ALPENA -Gov. Rick Snyder recently signed the education budget, an over $15 billion budget which includes a little boost for public schools through extra funds for K-12 districts' per-student funding. Alpena Public Schools will be among those receiving additional funds based on it being one of the lower funded districts. Every K-12 district is slated to receive at least $50 more per student, with the lowest-funded districts receiving up to $175, which would raise the minimum aid from $7,076 to $7,251.
"This is a great benefit for our local schools," 106th District Representative Peter Pettalia said. "About 70 percent of the schools in Michigan are going to be receiving ... somewhere between $100 and $175 extra foundation allowance dollars that come in. There is also approximately $330 that is coming in again for another year, that pays down the pension obligation for the teachers pension fund. Then there is a $75 performance potential."
The $75 for performance potential is known as "Best Practices," which have required schools in the past to meet seven out of eight criteria to recieve the additional funding.
"We lowered that number down to the $75 level and put money guaranteed into the foundation allowance," Pettalia said. "There were school districts that were engaging or chasing those "Best Practice" dollars, so this is actually better for those schools."
Pettalia said he is passionate about school funding in the district, and one of his main concerns is declining enrollment, because with less students in each school, funding goes down substantially.
"If you look at the Alpena Public School system, the lion share of cuts is the fact that there are less students," Pettalia said. "That's the biggest challenge."
Having several years of declining enrollment has substantially lowered the budget of the district, which has made running and maintaining budgets even more difficult.
"I understand the financial challenges that our districts are going through, and I also want to say that the financial challenges are going to be overcome as the economy improves," Pettalia said. "Finances will increase and more dollars will come back, and it's all because of an improved economy. If you round off the amount of student enrollment we have, and multiply it by, say, $175, that's the additional dollars that are going to be going into the Alpena K-12 system. Then you take those per pupil dollars, and multiply it by $329, that's the amount of taxpayer dollars that are going in to shore up the pension liability."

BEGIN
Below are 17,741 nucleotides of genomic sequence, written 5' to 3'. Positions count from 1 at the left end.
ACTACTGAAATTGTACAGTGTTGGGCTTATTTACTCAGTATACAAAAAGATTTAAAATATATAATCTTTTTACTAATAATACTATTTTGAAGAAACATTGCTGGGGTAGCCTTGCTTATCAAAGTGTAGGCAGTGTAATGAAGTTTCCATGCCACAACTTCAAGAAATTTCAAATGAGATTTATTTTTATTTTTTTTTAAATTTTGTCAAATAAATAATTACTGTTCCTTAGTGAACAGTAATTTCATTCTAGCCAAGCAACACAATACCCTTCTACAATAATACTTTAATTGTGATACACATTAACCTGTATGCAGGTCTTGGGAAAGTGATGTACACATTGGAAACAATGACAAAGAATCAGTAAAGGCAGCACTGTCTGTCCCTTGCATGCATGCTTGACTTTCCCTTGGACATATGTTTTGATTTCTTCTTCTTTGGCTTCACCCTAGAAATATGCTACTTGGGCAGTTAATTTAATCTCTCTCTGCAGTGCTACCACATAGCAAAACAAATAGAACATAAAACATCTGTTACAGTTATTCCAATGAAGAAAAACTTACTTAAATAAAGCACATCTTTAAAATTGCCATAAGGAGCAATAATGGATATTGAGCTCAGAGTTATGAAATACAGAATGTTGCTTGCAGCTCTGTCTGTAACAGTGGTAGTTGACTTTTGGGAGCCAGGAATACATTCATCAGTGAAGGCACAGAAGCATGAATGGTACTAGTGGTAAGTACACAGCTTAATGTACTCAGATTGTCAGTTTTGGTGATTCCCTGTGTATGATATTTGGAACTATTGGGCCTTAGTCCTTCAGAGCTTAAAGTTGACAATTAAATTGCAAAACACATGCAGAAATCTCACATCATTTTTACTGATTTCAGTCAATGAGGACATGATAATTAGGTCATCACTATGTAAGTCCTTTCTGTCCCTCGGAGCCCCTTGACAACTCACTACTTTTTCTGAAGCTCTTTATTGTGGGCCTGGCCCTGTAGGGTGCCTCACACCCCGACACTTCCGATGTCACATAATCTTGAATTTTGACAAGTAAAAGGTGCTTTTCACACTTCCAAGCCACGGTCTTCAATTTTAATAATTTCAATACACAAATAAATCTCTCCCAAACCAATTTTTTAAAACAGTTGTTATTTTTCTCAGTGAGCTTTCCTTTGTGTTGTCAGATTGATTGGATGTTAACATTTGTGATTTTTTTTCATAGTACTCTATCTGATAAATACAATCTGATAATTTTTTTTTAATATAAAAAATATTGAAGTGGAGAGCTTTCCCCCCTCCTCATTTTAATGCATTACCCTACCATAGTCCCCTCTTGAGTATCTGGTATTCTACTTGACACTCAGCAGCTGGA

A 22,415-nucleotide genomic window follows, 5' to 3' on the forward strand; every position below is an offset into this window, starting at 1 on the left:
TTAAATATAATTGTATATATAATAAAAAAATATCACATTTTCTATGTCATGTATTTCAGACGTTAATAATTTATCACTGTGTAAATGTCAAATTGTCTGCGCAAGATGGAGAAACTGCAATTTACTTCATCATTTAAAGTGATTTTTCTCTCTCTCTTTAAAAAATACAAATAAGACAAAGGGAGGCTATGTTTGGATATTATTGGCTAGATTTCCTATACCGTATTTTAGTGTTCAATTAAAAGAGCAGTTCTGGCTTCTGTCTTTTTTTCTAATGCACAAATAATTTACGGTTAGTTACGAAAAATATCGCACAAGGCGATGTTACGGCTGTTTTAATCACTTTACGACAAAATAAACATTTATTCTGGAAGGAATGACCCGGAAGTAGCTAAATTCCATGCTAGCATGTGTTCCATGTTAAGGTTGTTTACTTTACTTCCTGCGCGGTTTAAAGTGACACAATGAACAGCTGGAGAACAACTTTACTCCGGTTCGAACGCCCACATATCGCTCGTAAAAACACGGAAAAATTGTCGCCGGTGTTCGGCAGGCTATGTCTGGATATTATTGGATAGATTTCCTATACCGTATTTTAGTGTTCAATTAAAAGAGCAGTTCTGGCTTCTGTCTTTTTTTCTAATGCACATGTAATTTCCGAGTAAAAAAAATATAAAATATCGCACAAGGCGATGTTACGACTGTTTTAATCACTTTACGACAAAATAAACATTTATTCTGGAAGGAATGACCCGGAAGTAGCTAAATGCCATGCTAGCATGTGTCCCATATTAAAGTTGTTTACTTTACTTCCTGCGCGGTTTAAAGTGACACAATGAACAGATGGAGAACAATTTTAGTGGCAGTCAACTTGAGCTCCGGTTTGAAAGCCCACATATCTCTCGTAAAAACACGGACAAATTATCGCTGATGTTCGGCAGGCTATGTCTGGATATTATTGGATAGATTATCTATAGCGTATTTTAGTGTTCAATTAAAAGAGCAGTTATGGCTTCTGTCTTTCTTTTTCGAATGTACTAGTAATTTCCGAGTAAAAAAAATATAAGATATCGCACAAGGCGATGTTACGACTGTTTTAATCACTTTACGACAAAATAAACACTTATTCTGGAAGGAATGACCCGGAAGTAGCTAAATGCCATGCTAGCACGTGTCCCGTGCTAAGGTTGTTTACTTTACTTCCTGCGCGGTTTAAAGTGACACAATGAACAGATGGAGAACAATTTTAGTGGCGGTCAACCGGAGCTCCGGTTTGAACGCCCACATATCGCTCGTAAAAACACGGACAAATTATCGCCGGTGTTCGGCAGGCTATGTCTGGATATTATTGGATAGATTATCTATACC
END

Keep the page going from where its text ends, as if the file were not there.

Retirement keeps increasing based on less people paying into the system, and accoding to Pettalia, Michigan taxpayers are on the hook to pay those pension obligations per our Constitution. Those obligations come out of K-12 funding. Pension money comes from taxpayer obligation, school personnel puting a certain percent of their paychecks into a pension fund, and the biggest amount gathered is in investments.
"The K-12 money is going into education," Pettalia said. "The economy is improving in Michigan. The number one funding source for education is sales tax revenue. When we went from four percent to six percent during the Proposal A change, two percent was dedicated to education per our Constitution, so it had to go there. As the economy improves ... there's more sales tax revenue. As that increases, per our constitution, more money will come back into our education system."
With the school budget increasing, there is still the question whether the funding boost will be enough to keep up with the increasing cost-of operations, and the hope that the additional dollars will continue to have a presence in future education budgets.
"People that send their kids to a school want a good safe environment and a quality education, and that's what we all strive for," Pettalia said. "Our K-12 system does a fantastic job in providing quality education in a safe environment."
Nicole Grulke can be reached via email at firstname.lastname@example.org or by phone at 358-5687. Follow Nicole on Twitter @ng_alpenanews.